5

Fiberglass Mesh Tape Fiberglass mesh tapes are usually self adhesive and easy to use, so tend to be the tape of choice for many DIYers. Mesh tapes tend to be a bit thicker, and require more compound to cover. Mesh tapes are self adhesive, so once they're stuck they don't tend to bubble or peal later. Paper Tape Paper tapes can be a bit more difficult ...


5

This will be a variation of what may have been mentioned already, but this is how I would handle it. For the tall vertical piece, assemble 2 pieces of 1X material to make an outside corner that will mimic the left side wall where it meets the door. At the top add an additional piece of 1X to fill the void at the wood joist or beam at the top of the door. ...


5

Depending on the thickness of the existing plaster, a drywall patch with suitable support behind it (with "mud" or patching compound over it to merge the edges with existing plaster and achieve a smooth surface) may be a perfectly reasonable solution. Getting it really smooth and level so the patch doesn't "telegraph" through the wallpaper will take some ...


5

Old houses that had interior plaster as a finish had what they called a plaster stop to control depth of the plaster. This was usually a strip of 3/4 wood at bottom of wall and around doors and windows. It looks like this strip was removed but normally it was always left in as a nailing strip for the baseboard. Your application of the foam is good idea.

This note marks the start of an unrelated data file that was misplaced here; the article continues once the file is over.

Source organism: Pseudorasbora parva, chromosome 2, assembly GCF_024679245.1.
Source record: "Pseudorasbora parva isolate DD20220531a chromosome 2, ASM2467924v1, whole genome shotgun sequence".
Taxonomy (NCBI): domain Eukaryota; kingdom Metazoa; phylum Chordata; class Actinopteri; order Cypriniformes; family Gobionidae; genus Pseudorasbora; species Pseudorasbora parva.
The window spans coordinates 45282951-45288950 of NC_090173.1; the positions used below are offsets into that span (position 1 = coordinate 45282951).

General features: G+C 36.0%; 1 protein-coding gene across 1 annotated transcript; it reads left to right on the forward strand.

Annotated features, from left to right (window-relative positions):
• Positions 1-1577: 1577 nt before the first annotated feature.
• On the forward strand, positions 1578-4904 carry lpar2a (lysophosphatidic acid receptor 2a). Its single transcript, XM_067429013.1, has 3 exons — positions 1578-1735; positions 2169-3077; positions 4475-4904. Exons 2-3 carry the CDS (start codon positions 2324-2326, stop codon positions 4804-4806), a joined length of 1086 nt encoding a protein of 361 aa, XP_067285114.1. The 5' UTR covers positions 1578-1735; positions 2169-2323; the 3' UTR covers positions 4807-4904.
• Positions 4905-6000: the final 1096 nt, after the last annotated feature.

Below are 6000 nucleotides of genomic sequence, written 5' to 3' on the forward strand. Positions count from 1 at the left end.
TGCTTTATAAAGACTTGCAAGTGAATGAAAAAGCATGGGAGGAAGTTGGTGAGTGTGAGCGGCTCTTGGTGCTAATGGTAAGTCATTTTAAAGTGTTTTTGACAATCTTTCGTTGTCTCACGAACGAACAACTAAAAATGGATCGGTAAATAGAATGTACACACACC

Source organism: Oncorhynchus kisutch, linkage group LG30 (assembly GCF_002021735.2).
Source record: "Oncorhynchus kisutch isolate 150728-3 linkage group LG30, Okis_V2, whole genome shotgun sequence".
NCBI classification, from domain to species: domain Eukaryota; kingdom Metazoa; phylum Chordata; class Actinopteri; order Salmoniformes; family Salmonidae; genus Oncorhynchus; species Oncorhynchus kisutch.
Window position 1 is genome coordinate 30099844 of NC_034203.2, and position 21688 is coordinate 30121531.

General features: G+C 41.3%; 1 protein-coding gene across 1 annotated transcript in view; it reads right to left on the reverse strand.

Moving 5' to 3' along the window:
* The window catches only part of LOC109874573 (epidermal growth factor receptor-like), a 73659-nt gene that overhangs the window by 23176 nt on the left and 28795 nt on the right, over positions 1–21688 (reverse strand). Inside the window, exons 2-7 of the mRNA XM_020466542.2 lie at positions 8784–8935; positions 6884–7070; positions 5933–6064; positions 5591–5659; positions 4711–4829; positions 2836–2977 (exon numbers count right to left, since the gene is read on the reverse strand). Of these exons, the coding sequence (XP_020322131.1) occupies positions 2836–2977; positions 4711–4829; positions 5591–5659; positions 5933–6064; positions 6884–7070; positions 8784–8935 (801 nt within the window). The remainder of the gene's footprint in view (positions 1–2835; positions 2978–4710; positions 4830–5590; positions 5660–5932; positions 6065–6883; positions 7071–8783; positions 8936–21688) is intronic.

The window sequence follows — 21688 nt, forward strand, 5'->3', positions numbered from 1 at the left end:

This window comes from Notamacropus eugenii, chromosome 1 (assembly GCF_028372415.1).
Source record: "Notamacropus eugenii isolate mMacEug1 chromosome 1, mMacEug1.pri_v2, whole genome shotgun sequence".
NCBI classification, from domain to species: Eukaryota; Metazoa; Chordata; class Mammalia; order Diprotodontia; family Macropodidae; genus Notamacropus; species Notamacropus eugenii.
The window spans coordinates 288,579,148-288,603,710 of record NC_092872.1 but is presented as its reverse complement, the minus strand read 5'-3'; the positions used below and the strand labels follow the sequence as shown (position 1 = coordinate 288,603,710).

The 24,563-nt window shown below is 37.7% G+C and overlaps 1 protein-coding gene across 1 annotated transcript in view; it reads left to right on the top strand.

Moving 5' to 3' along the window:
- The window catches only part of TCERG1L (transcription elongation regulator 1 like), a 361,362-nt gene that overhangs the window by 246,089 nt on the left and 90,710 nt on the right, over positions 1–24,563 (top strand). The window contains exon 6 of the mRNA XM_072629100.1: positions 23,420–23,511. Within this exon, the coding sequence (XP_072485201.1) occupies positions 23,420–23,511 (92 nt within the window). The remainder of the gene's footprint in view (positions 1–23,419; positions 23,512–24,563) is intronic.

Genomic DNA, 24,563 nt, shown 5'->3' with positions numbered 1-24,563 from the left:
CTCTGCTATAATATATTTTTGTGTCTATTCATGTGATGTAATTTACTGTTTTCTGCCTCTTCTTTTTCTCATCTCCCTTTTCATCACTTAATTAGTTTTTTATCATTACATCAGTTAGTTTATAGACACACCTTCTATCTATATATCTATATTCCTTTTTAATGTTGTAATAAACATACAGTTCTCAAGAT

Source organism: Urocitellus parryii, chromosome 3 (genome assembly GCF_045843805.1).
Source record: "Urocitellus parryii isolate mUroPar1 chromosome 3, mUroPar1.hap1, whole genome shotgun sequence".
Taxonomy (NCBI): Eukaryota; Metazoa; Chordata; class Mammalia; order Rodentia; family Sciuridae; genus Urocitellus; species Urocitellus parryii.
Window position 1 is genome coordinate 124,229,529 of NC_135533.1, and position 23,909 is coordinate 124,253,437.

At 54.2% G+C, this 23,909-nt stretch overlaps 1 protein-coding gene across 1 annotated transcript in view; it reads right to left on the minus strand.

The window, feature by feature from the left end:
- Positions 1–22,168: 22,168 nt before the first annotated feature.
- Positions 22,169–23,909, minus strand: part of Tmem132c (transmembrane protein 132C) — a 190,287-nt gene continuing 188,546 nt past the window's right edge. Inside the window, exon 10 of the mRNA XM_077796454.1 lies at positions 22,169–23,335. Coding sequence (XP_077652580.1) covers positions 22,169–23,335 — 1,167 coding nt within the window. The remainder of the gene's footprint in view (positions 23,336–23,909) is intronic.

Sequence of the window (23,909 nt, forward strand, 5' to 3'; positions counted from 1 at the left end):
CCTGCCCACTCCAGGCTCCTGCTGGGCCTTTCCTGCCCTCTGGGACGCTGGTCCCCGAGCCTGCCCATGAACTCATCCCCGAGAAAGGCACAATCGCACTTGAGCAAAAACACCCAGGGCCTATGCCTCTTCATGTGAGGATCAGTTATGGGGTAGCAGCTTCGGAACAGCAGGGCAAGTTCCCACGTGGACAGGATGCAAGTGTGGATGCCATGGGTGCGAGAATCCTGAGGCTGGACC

5

There might also be asbestos in the plaster and contaminating the lath. Did you have the wall tested prior to demolition? (I'm guessing no) You may have to be very careful with this material and possibly apply a complex and detailed cleaning of the site to render it safe, sorry to say. Here's to hoping that it doesn't have asbestos... In USA the use of ...


5

tear it all down, replace with regular sheetrock / drwywall.


5

The best approach is to fix the plaster and paint. Some other ideas: Install oversize device plates. Since you have nice stainless-steel plates now, this will be more expensive, but it would be quick and easy. You may be able to find or make backing plates that fit around the devices, behind the existing plates, and extend outward a small distance. As a ...


4

Are you comfortable with cutting the bolt to a length between 2" and 3"? That would be simplest. Another possibility would be to use another piece of wood between your shelf and the wall to create more thickness for the 3" bolts. If the concrete is actually concrete block, you can drill into that quite easily with a masonry bit from your local hardware ...


4

The answer really depends on what you are trying to do. A full skim coat, patching, or covering lead paint. In general, many GP premixed compounds specifically say not to be used as a skim coat. For the sake of argument, let's assume you are doing a full skim coat. Start with a full bodied joint compound, not a lightweight. Divide the pail in half into ...


4

Go ahead and place the drywall over the top edge of the crown moulding. Sounds like the wall was already re-plastered with it in place. If you tried to remove it, you may end up re-doing the walls as well. Even forgetting that, it's almost impossible to remove moulding without sustaining some loss. Without replacement material available, removal with intents ...